I was surprised to learn recently that the Vipassana Project is only part of the meditation programs popping up around the country. I guess prison chaplains don't often make the news, but I met a Tibetan monk who teaches vipassana at his prison in rural Michigan. In such a closed environment, I think meditation can make a big difference :)
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Re: Vipassana in North American prisons - update

Postby bodom » Mon Mar 01, 2010 11:42 pm

Well i figured out how I can finally get the time off of work to do a retreat. Ill get arrested!
The heart of the path is SO simple. No need for long explanations. Give up clinging to love and hate, just rest with things as they are. That is all I do in my own practice. Do not try to become anything. Do not make yourself into anything. Do not be a meditator. Do not become enlightened. When you sit, let it be. When you walk, let it be. Grasp at nothing. Resist nothing. Of course, there are dozens of meditation techniques to develop samadhi and many kinds of vipassana. But it all comes back to this - just let it all be. Step over here where it is cool, out of the battle. - Ajahn Chah
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Re: Vipassana in North American prisons - update

Postby Ben » Tue Mar 02, 2010 1:21 am

bodom wrote:Well i figured out how I can finally get the time off of work to do a retreat. Ill get arrested!


Nice one Bodom!
But I would recommend making a decision with strong determination to create the conditions whereby you can attend a retreat outside of prison. Gawd knows, we all have shackles aplenty in our own mind. No need to add more!
In my experience, it is easier to negotiate the time for a retreat when you have a young baby and before they start running around.
metta

Ben
"One cannot step twice into the same river, nor can one grasp any mortal substance in a stable condition, but it scatters and again gathers; it forms and dissolves, and approaches and departs."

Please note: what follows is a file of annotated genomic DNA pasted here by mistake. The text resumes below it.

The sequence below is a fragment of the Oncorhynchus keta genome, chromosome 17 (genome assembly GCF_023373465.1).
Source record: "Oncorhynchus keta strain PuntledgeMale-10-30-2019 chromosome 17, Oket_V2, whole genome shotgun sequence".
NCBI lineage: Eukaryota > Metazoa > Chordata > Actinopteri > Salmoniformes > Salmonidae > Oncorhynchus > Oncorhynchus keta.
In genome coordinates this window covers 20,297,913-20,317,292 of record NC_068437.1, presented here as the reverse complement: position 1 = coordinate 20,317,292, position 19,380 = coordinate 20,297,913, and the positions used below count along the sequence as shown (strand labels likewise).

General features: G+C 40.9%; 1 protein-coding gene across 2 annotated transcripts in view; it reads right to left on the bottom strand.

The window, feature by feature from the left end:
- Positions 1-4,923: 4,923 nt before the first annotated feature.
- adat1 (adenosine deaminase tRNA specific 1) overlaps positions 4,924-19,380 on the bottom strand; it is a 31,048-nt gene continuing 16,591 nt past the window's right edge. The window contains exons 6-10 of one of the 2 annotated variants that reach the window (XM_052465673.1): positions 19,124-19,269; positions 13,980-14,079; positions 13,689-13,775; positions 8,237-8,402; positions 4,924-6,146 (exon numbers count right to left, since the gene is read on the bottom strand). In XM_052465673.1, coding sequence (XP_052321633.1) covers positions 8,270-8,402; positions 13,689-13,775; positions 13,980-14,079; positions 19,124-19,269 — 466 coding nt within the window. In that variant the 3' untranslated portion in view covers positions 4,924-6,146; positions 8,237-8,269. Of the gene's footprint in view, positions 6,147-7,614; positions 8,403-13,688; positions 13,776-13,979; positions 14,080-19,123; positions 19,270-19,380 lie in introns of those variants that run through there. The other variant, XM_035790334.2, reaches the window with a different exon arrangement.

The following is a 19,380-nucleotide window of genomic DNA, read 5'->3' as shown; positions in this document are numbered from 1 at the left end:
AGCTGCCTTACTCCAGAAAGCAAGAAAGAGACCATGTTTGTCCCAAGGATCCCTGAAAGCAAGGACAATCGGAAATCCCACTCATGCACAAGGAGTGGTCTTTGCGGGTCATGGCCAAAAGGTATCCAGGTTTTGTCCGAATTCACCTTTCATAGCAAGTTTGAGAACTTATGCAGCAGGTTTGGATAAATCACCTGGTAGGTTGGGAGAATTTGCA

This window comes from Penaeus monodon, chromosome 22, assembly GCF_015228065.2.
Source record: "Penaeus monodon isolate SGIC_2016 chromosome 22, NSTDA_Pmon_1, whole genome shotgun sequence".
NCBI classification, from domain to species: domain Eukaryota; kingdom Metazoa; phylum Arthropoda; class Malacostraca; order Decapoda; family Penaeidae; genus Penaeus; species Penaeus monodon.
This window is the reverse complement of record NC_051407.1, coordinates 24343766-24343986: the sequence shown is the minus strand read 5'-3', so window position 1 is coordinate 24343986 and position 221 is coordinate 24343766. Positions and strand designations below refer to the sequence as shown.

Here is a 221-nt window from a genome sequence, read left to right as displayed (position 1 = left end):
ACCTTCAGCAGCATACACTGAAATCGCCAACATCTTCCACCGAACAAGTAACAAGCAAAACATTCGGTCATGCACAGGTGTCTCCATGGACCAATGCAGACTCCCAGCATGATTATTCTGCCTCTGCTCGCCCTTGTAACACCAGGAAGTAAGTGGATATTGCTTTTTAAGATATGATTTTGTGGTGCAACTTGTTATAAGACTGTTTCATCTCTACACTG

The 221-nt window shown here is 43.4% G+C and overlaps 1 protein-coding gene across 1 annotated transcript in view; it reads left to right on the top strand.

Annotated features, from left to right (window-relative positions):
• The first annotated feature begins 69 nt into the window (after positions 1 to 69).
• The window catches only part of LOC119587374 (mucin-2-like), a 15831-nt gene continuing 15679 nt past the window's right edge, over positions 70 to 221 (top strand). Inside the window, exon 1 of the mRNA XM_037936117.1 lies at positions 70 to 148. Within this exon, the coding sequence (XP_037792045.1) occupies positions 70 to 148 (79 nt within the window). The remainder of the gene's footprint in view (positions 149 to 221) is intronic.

- Heraclitus


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Re: Vipassana in North American prisons - update

Postby bodom » Tue Mar 02, 2010 1:48 am

Ben wrote:
bodom wrote:Well i figured out how I can finally get the time off of work to do a retreat. Ill get arrested!


Nice one Bodom!
But I would recommend making a decision with strong determination to create the conditions whereby you can attend a retreat outside of prison. Gawd knows, we all have shackles aplenty in our own mind. No need to add more!
In my experience, it is easier to negotiate the time for a retreat when you have a young baby and before they start running around.
metta

Ben


I better get cracking then cause she is already up on hers knees and ready to crawl so it wont be to much longer until im up chasing after her.

:anjali:
The heart of the path is SO simple. No need for long explanations. Give up clinging to love and hate, just rest with things as they are. That is all I do in my own practice. Do not try to become anything. Do not make yourself into anything. Do not be a meditator. Do not become enlightened. When you sit, let it be. When you walk, let it be. Grasp at nothing. Resist nothing. Of course, there are dozens of meditation techniques to develop samadhi and many kinds of vipassana. But it all comes back to this - just let it all be. Step over here where it is cool, out of the battle. - Ajahn Chah
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Re: Vipassana in North American prisons - update

Postby Monkey Mind » Tue Mar 02, 2010 5:00 am

Watched Dhamma Brothers recently. It was very moving.
"As I am, so are others;
as others are, so am I."
Having thus identified self and others,
harm no one nor have them harmed.

Sutta Nipāta 3.710